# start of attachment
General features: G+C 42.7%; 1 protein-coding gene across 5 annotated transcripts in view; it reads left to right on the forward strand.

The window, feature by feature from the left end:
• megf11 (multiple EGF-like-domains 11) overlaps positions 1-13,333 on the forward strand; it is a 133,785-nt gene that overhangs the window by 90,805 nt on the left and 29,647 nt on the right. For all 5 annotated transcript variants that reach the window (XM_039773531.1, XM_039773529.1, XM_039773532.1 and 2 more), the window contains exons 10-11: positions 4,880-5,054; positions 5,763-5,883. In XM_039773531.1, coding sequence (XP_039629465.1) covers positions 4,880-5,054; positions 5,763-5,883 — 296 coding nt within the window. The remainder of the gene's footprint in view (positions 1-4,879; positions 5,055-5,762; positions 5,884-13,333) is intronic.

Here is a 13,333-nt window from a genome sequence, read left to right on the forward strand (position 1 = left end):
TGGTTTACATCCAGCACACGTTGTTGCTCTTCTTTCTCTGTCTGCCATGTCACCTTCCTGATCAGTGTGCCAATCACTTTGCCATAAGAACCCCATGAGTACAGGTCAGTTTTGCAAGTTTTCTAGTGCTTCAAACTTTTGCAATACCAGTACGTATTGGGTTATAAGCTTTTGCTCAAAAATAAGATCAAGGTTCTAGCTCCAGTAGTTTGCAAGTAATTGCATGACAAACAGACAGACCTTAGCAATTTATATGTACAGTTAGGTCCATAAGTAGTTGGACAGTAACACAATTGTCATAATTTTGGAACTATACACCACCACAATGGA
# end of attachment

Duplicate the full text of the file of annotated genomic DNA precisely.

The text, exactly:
General features: G+C 42.7%; 1 protein-coding gene across 5 annotated transcripts in view; it reads left to right on the forward strand.

The window, feature by feature from the left end:
• megf11 (multiple EGF-like-domains 11) overlaps positions 1-13,333 on the forward strand; it is a 133,785-nt gene that overhangs the window by 90,805 nt on the left and 29,647 nt on the right. For all 5 annotated transcript variants that reach the window (XM_039773531.1, XM_039773529.1, XM_039773532.1 and 2 more), the window contains exons 10-11: positions 4,880-5,054; positions 5,763-5,883. In XM_039773531.1, coding sequence (XP_039629465.1) covers positions 4,880-5,054; positions 5,763-5,883 — 296 coding nt within the window. The remainder of the gene's footprint in view (positions 1-4,879; positions 5,055-5,762; positions 5,884-13,333) is intronic.

Here is a 13,333-nt window from a genome sequence, read left to right on the forward strand (position 1 = left end):
TGGTTTACATCCAGCACACGTTGTTGCTCTTCTTTCTCTGTCTGCCATGTCACCTTCCTGATCAGTGTGCCAATCACTTTGCCATAAGAACCCCATGAGTACAGGTCAGTTTTGCAAGTTTTCTAGTGCTTCAAACTTTTGCAATACCAGTACGTATTGGGTTATAAGCTTTTGCTCAAAAATAAGATCAAGGTTCTAGCTCCAGTAGTTTGCAAGTAATTGCATGACAAACAGACAGACCTTAGCAATTTATATGTACAGTTAGGTCCATAAGTAGTTGGACAGTAACACAATTGTCATAATTTTGGAACTATACACCACCACAATGGA